The enactment of the upcoming Brexit Agriculture Bill to ban the consumption of dog and cat meat was backed by fifteen Tory backbenchers.
Making dog and cat meat illegal
Is it illegal to kill a dog you own and eat it in the UK? Sadly, it is currently legal. However, under a ground-breaking Brexit bill, the ban on dog meat consumption, which also extends to cats, may be made possible if the fifteen Conservative backbenchers will turn successful.
Two months ago, the US Congress has made this practice illegal. Several Western countries followed suit in the hopes of setting a powerful message to the Far East countries where the appalling practice is prevalent.
The ban was proposed by Tory MP Giles Watling. It was backed by two former ministers, Sir Tracey Crouch and Robert Syms, former London mayor candidate Zac Goldsmith, some opposition MPs, and Labour Shadow Environment Secretary Sue Hayman.
‘It is simply not right to eat companion animals. There are also some incredibly cruel practices related to the eating of dogs around the world, such as the belief that the animals taste better if they die when stressed,’ Watling said in an interview with The Sun.
Countries joining the international bandwagon
The new amendment by Watling will ‘prohibit the human consumption, transport, and possession of dog and cat meat.’ People who violate the law will be punished with six months’ imprisonment.
‘We want to lead by example alongside countries like the United States, Germany, and Austria who have already implemented bans—not lag behind them, and I hope the Government will listen.’
About 30 million dogs are slaughtered every year to be eaten in countries such as South Korea, China, Thailand, Indonesia, Philippines, Vietnam, Cambodia, and Laos.
‘We fully understand the impact that UK animal welfare laws can have on other countries, which is why we strongly support the World Dog Alliance’s campaign to make it illegal for humans to eat dog meat in the UK,’ stated Secretary Caroline Kisko.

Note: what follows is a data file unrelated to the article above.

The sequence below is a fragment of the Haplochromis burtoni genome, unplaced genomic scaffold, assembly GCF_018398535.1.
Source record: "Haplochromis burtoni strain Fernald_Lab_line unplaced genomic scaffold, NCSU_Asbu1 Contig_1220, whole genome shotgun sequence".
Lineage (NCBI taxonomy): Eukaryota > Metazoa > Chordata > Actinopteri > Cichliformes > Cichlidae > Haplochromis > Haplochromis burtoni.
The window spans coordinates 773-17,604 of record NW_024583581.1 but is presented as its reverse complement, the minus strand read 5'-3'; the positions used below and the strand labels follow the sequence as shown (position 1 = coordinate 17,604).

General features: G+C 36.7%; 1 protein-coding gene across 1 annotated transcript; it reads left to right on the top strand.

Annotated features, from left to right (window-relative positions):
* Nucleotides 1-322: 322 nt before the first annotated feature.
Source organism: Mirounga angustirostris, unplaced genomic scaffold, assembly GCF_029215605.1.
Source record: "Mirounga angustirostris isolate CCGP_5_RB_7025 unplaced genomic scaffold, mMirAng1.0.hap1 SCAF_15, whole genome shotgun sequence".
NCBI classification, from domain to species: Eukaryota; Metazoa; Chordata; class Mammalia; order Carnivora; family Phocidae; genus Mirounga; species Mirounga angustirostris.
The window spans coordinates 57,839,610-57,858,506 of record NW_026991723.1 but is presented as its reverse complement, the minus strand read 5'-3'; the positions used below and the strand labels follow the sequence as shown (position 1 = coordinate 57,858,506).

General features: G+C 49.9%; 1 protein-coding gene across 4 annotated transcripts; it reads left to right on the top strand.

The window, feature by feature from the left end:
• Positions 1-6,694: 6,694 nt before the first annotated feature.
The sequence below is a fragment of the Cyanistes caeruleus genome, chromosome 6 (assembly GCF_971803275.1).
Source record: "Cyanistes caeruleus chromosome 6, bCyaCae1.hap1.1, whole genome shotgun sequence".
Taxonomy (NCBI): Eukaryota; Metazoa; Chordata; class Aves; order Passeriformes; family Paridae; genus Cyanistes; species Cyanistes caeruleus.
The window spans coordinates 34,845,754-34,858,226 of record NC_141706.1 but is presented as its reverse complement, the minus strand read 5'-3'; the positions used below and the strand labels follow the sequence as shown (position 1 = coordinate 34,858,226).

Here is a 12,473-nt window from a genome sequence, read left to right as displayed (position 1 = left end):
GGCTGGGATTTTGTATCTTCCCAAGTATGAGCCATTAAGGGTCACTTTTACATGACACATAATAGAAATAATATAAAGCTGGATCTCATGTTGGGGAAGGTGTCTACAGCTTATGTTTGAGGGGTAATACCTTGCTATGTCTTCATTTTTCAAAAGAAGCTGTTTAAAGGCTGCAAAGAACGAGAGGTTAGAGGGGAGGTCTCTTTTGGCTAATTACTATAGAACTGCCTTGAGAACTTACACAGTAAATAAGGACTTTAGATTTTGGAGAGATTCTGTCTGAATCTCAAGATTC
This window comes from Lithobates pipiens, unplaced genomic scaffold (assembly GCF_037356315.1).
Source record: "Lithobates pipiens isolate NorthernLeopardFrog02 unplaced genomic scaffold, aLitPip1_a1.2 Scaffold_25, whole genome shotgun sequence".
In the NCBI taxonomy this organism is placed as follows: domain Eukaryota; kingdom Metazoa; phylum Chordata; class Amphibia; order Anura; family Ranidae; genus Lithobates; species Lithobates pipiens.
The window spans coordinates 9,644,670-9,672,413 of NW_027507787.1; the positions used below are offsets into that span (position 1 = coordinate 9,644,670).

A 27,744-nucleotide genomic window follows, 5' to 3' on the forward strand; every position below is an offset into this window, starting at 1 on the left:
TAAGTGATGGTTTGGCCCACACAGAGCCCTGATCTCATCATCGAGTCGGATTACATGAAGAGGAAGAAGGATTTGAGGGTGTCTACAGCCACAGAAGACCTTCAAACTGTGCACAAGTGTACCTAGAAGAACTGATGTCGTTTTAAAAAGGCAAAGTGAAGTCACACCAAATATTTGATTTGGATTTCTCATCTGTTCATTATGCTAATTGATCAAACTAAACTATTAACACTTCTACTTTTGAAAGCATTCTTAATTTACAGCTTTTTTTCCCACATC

She added that there may have been no cases in the UK of eating dog practices but changes are necessary and it should not be a reason to keep the law as it is.
200 dogs rescued from dog meat and puppy farm in South Korea
The animal rights charity saved dogs from a terrible fate in a farm that breeds dogs for consumption. These dogs will now be transported to North America looking for new homes.
The farm that has been operating for eight years was ceased by the Humane Society International (HSI) activists. Two hundred dogs were rescued, including corgis, huskies, poodles, Pomeranians, chihuahuas, Yorkshire terriers, French bulldogs, and shih-tzus. Some were left without water in their bowls and others were emaciated with tangled fur. Even newborn puppies were caged with exposed wire floors and heat lamps for insulation. Some dogs suffered from untreated injuries or defects in their legs and paws. Dogs that were not sold as pets are slaughtered and turned into the menu for local restaurants.
‘They all start life in this depressing, squalid place, with the lucky few ending up being a loved companion whilst their cage mates are served at a restaurant, or enter a chain of auctions where they are sold on to the next farmer to produce litter after litter of puppies,’ says Nara Kim of HSI South Korea.
After weeks of visits with the owner, Lee-Sang-gu, HSI was able to negotiate with a 20-year contract ensuring his non-involvement in dog meat trade. He had been eager to give up the business due to the decrease in profit. There is a rapid decline of dog meat consumption in South Korea, specifically in the younger generations.
‘From the very beginning, my entire family has been against my dog farming,’ Lee says. ‘All my daughters and my wife want me to close it, and they have never wanted to visit the farm.’
HSI provided Lee with finance for him to follow the path as a security guard and to never participate in the dog meat business again.
With the support of HSI, some of the dogs will be shipped to the United States and Canada for adoption.
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